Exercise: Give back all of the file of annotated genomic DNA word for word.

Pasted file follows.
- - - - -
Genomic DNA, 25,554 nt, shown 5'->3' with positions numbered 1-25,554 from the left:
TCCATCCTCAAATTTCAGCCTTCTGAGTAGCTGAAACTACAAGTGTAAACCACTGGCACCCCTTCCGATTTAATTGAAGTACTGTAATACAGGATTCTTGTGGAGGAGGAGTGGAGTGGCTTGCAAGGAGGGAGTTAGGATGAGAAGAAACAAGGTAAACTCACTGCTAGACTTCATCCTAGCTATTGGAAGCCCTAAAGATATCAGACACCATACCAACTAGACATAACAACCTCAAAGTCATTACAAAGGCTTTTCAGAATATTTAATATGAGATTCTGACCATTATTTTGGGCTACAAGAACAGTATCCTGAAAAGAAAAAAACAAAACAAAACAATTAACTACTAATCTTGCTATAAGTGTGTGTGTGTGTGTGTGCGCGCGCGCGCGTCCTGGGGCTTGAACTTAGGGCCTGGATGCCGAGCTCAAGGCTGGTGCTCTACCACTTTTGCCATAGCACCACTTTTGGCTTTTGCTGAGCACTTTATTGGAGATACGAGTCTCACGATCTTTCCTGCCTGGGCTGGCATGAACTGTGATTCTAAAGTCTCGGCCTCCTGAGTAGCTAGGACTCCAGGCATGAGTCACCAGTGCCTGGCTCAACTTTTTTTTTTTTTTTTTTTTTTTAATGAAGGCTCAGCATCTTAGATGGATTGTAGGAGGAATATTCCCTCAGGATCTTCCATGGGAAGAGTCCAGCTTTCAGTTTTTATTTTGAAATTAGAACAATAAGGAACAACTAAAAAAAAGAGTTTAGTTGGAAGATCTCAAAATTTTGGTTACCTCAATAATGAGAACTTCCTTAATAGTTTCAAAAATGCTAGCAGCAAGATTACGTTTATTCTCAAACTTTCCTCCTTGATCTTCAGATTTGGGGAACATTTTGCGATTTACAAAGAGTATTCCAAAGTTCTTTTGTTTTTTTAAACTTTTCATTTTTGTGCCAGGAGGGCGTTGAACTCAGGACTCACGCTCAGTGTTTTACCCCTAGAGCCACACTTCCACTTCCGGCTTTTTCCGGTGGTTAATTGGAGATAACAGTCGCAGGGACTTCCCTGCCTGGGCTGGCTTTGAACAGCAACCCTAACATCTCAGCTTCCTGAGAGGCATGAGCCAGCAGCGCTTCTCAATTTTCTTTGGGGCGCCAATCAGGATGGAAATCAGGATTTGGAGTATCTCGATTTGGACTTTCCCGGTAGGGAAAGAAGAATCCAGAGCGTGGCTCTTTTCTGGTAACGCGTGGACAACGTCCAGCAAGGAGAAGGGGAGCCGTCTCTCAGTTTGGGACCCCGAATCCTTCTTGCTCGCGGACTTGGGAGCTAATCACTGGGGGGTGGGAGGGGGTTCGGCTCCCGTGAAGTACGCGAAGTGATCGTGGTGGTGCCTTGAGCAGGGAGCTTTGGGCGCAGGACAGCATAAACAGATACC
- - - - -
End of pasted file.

Genomic DNA, 25,554 nt, shown 5'->3' with positions numbered 1-25,554 from the left:
TCCATCCTCAAATTTCAGCCTTCTGAGTAGCTGAAACTACAAGTGTAAACCACTGGCACCCCTTCCGATTTAATTGAAGTACTGTAATACAGGATTCTTGTGGAGGAGGAGTGGAGTGGCTTGCAAGGAGGGAGTTAGGATGAGAAGAAACAAGGTAAACTCACTGCTAGACTTCATCCTAGCTATTGGAAGCCCTAAAGATATCAGACACCATACCAACTAGACATAACAACCTCAAAGTCATTACAAAGGCTTTTCAGAATATTTAATATGAGATTCTGACCATTATTTTGGGCTACAAGAACAGTATCCTGAAAAGAAAAAAACAAAACAAAACAATTAACTACTAATCTTGCTATAAGTGTGTGTGTGTGTGTGTGCGCGCGCGCGCGTCCTGGGGCTTGAACTTAGGGCCTGGATGCCGAGCTCAAGGCTGGTGCTCTACCACTTTTGCCATAGCACCACTTTTGGCTTTTGCTGAGCACTTTATTGGAGATACGAGTCTCACGATCTTTCCTGCCTGGGCTGGCATGAACTGTGATTCTAAAGTCTCGGCCTCCTGAGTAGCTAGGACTCCAGGCATGAGTCACCAGTGCCTGGCTCAACTTTTTTTTTTTTTTTTTTTTTTTAATGAAGGCTCAGCATCTTAGATGGATTGTAGGAGGAATATTCCCTCAGGATCTTCCATGGGAAGAGTCCAGCTTTCAGTTTTTATTTTGAAATTAGAACAATAAGGAACAACTAAAAAAAAGAGTTTAGTTGGAAGATCTCAAAATTTTGGTTACCTCAATAATGAGAACTTCCTTAATAGTTTCAAAAATGCTAGCAGCAAGATTACGTTTATTCTCAAACTTTCCTCCTTGATCTTCAGATTTGGGGAACATTTTGCGATTTACAAAGAGTATTCCAAAGTTCTTTTGTTTTTTTAAACTTTTCATTTTTGTGCCAGGAGGGCGTTGAACTCAGGACTCACGCTCAGTGTTTTACCCCTAGAGCCACACTTCCACTTCCGGCTTTTTCCGGTGGTTAATTGGAGATAACAGTCGCAGGGACTTCCCTGCCTGGGCTGGCTTTGAACAGCAACCCTAACATCTCAGCTTCCTGAGAGGCATGAGCCAGCAGCGCTTCTCAATTTTCTTTGGGGCGCCAATCAGGATGGAAATCAGGATTTGGAGTATCTCGATTTGGACTTTCCCGGTAGGGAAAGAAGAATCCAGAGCGTGGCTCTTTTCTGGTAACGCGTGGACAACGTCCAGCAAGGAGAAGGGGAGCCGTCTCTCAGTTTGGGACCCCGAATCCTTCTTGCTCGCGGACTTGGGAGCTAATCACTGGGGGGTGGGAGGGGGTTCGGCTCCCGTGAAGTACGCGAAGTGATCGTGGTGGTGCCTTGAGCAGGGAGCTTTGGGCGCAGGACAGCATAAACAGATACC